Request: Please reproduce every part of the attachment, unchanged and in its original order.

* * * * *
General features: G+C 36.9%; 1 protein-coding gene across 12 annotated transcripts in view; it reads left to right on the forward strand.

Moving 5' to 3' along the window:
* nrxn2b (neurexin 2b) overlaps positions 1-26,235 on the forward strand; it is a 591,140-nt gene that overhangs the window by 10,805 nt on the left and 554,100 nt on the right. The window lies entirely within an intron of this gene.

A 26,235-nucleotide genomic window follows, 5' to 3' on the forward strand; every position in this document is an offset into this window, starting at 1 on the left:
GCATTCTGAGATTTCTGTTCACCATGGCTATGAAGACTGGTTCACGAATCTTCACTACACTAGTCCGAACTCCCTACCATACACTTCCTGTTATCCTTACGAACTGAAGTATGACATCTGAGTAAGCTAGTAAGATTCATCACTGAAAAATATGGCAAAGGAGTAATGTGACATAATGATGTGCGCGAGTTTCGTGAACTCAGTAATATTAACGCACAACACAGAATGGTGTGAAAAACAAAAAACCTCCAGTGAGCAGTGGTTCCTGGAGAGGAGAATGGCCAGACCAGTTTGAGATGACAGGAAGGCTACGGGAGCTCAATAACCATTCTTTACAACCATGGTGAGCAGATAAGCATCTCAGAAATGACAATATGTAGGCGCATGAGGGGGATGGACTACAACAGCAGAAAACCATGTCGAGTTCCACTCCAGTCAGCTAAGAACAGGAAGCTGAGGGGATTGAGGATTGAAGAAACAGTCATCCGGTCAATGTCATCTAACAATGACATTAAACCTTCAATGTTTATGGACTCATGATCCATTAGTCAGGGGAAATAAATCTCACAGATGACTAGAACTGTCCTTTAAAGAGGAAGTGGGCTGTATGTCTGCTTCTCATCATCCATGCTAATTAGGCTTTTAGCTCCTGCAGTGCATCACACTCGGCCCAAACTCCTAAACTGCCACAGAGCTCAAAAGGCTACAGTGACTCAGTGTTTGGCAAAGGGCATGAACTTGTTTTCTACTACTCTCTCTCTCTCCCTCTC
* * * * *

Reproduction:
General features: G+C 36.9%; 1 protein-coding gene across 12 annotated transcripts in view; it reads left to right on the forward strand.

Moving 5' to 3' along the window:
* nrxn2b (neurexin 2b) overlaps positions 1-26,235 on the forward strand; it is a 591,140-nt gene that overhangs the window by 10,805 nt on the left and 554,100 nt on the right. The window lies entirely within an intron of this gene.

A 26,235-nucleotide genomic window follows, 5' to 3' on the forward strand; every position in this document is an offset into this window, starting at 1 on the left:
GCATTCTGAGATTTCTGTTCACCATGGCTATGAAGACTGGTTCACGAATCTTCACTACACTAGTCCGAACTCCCTACCATACACTTCCTGTTATCCTTACGAACTGAAGTATGACATCTGAGTAAGCTAGTAAGATTCATCACTGAAAAATATGGCAAAGGAGTAATGTGACATAATGATGTGCGCGAGTTTCGTGAACTCAGTAATATTAACGCACAACACAGAATGGTGTGAAAAACAAAAAACCTCCAGTGAGCAGTGGTTCCTGGAGAGGAGAATGGCCAGACCAGTTTGAGATGACAGGAAGGCTACGGGAGCTCAATAACCATTCTTTACAACCATGGTGAGCAGATAAGCATCTCAGAAATGACAATATGTAGGCGCATGAGGGGGATGGACTACAACAGCAGAAAACCATGTCGAGTTCCACTCCAGTCAGCTAAGAACAGGAAGCTGAGGGGATTGAGGATTGAAGAAACAGTCATCCGGTCAATGTCATCTAACAATGACATTAAACCTTCAATGTTTATGGACTCATGATCCATTAGTCAGGGGAAATAAATCTCACAGATGACTAGAACTGTCCTTTAAAGAGGAAGTGGGCTGTATGTCTGCTTCTCATCATCCATGCTAATTAGGCTTTTAGCTCCTGCAGTGCATCACACTCGGCCCAAACTCCTAAACTGCCACAGAGCTCAAAAGGCTACAGTGACTCAGTGTTTGGCAAAGGGCATGAACTTGTTTTCTACTACTCTCTCTCTCTCCCTCTC